Diet & Fat Loss
My position is that you should be focused on manipulating your body to burn fat. This is a very different focus than calorie-counting and is based on the scientific explanations of Dr. Jason Fung (and our own experience running diet studies and supporting fat loss coaches).
To manipulate your body to be in fat-burning mode, most people will have two options: reduce carbs or increase fasting time.
Try both at once if you want to burn fat quickly, but also know that for long-term health you should be looking for a permanent change. In our experience as behavior designers, the 16:8 intermittent fasting option — where you skip breakfast everyday — is a much easier permanent lifestyle change than avoiding carbs for the rest of your life.
There are a couple of caveats. We haven’t covered diet changes for people with significant pre-existing health issues. If this is you, trust your doctor, not us. Also, many women have told us anecdotally that they experience low carb and fasting differently than it is described by men. I feel like this is a blind spot in our coverage, and I’m sorry.
Last, a huge amount of diet writing comes with a heavy dose of fat shaming. We’ve tried to avoid that, but if you have arrived here feeling like you’ve been fat-shamed in the past, please read Ragen Chastain’s piece about Leaving Toxic Diet Culture Behind.
We don’t have an intro to fasting article yet. If we did, it would be focused on eating windows. That form of fasting is commonly called 16:8 and refers to an 8-hour eating window: say, noon to 8pm. You do all of your eating in that window, and then fast for the remaining 16 hours.
- Science: Does Fasting Burn Muscle? ~Dr. Jason Fung
- Case Study: Tracking Ketones and Energy During Intermittent Fasting ~Mark Moschel
- Case Study: I lost 50lbs on a 5:2 Intermittent Fast ~Dave Wentworth
There are a lot of variants of Low Carb that are mostly on the spectrum of how aggressively you will avoid carbs. Keto is the most aggressive.
Tim Ferriss’ Slow Carb uses a weekly cheat day to make the diet change easier to follow.
- A Blueprint for Fat Loss with Slow Carb, Low Carb & Keto Diets ~Dorothy Stainbrook
- How to Eat According to Your Carb Tolerance ~John Fawkes
- How to Check if a Food Label is Keto ~Abigail Roaquin
Comparison of Diet Approaches:
In 2014, we ran a weight loss experiment using control groups and randomized assignment. Our goal was to compare popular diet approaches and what we found was that they all led to weight loss (even as compared to the control group). As part of that experiment we wrote up helpful diet cheat sheets that you can use now as quick guides to different approaches:
The importance of these articles is in the behavior change. It’s easy to know how you should eat, but much harder to follow through. Hopefully, these skills will help.
- How to Use Mindfulness Meditation to Overcome Emotional Eating ~Stefy Uotani
- How to Conquer Food Cravings ~Dr. Jason Fung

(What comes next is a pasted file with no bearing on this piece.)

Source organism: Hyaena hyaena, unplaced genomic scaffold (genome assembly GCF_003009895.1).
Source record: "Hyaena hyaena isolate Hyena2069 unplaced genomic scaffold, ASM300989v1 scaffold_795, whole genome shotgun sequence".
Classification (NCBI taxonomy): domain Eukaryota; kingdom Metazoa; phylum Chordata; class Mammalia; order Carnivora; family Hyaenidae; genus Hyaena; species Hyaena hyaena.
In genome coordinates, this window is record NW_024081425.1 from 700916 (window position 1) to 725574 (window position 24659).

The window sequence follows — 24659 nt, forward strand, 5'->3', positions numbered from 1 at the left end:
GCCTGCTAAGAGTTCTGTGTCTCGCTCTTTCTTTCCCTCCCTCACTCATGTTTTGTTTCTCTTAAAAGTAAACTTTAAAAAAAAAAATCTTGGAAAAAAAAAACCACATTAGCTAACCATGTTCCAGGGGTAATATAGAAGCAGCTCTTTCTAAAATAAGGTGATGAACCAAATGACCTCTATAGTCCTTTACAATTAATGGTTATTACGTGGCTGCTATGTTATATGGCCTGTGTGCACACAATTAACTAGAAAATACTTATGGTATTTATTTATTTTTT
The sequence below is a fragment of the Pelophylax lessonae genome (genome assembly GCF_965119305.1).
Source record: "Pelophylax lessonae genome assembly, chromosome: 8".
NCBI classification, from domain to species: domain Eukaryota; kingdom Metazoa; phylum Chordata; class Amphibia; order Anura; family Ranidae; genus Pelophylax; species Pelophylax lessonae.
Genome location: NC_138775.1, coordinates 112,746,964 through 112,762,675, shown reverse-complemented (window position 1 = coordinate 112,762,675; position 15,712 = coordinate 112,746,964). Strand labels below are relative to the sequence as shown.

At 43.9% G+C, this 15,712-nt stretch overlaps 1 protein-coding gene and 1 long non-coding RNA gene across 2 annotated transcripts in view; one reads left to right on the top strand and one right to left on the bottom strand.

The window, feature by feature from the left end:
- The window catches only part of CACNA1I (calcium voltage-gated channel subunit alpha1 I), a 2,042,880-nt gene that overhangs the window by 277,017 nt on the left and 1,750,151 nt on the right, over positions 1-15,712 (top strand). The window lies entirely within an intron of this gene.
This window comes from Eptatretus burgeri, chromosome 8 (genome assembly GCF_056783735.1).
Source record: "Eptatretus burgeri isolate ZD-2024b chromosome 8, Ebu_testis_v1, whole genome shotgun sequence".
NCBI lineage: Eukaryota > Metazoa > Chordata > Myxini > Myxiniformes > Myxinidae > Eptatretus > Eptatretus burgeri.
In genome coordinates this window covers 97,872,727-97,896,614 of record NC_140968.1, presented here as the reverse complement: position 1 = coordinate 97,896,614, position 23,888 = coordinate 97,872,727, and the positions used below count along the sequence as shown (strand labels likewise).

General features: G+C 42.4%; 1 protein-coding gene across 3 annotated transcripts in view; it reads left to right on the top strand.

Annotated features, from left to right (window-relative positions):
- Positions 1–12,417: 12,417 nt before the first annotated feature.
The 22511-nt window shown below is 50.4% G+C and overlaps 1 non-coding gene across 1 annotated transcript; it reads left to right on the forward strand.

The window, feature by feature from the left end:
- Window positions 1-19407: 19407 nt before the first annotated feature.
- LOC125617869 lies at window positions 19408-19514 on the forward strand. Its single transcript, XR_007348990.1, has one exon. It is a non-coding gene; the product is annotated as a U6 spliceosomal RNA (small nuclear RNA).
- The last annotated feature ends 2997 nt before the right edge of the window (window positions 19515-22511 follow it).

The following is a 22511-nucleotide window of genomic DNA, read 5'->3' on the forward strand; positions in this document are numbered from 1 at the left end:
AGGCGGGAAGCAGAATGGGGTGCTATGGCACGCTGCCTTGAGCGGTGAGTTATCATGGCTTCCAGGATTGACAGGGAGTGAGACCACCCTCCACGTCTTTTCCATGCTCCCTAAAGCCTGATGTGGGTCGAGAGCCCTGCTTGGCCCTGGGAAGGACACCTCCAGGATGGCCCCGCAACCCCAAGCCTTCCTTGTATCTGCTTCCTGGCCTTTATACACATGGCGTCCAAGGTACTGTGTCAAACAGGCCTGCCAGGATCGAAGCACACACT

- How to Meal Prep Like a Champ ~Jen
- If You’re Going to Count Calories, Make Sure You Also Count Macros ~Serdar Tuncali
- Case study: How I Lost 40 Pounds in my 50s by Combining Strategies ~Steve Spring
- Case study: How I Lost 12 Pounds During My Month of Whole 30 ~Steve Spring
- Case study: Lose Weight and Get Fit After 40 ~Larry Cornett, Ph.D.
- Case study: How I Lost 65 Pounds and Reversed Pre-diabetes ~Abigail Roaquin
Fasting vs. caloric restriction:
So many people are unhelpfully locked into caloric restriction as the way they view fat loss, so here are some ways of looking at it. The TL;DR is that yes, you do end up in a caloric deficit with any fat loss, but that’s a side effect that you can ignore and instead focus on hormonal manipulation.
- Obesity is a Hormonal Imbalance, Not a Caloric Imbalance ~Dr. Jason Fung
- What is the Difference Between Fasting & Caloric Restriction ~Dr. Jason Fung
- The Science of Why Caloric Restriction Fails ~Dr. Jason Fung
- Why Fasting Succeeds Where Caloric Restriction Fails ~Dr. Jason Fung
Just seven articles — obviously there’s a much bigger world that we haven’t covered yet.
- The Complete Guide to Overcoming Gymtimidation ~Ragen Chastain
- How to Prevent Injuries Even if You Work a Desk Job ~Carol Moynham
- The 1,000 Calorie Protein Shake ~Jesse Warren Tevelow
- How to Stick to Your Fitness Habits ~John Fawkes
- How to Overcome Resistance to Running ~Odille Remmert
- Grease the Groove — The Russian Military Secret to Strength Endurance ~John Fawkes
- How I Squatted 100 Kilograms After Just 37 Hours of Training ~Reinoud Schuijers
Sleep is the ultimate brain training and health habit. You get more done when you’re rested and so it’s almost always worth the trade-off of giving yourself a full night of rest.
Of course, getting to sleep and staying asleep isn’t always easy:
- How to Fall Asleep Quickly and Wake Up With Energy ~Melissa Chu
- The Complete Guide to Curing Insomnia ~John Fawkes
- How to Power Through Sleep Deprivation When You Have No Other Choice ~K. Markle
Your morning routine:
- How to Stop Struggling By Building Your Own Morning Routine ~Jason Gutierrez
- How to Wake Up Early ~George Halachev
Give Up Caffeine
The benefits of doing this are often for sleep, but also to save a small amount of money, and, counterintuitively, for productivity.
- A Very Thorough Guide to Quitting Coffee & Caffeine ~John Fawkes
- How to Kick a Caffeine Addiction in 5 days ~John Fawkes
- Case Study: The Effects of Caffeine, Alcohol, and Exercise on Sleep: Analyzing the Surprising Results ~Max Frenzel
- Case Study: What I Learned From Quitting Coffee After 15 Years Of Daily Consumption ~Angelo Belardi
Give Up Alcohol
A lot of people develop unhealthy habits around alcohol that turn into a drag on their health, their sleep, and their productivity. Here are some ways to turn those habits around.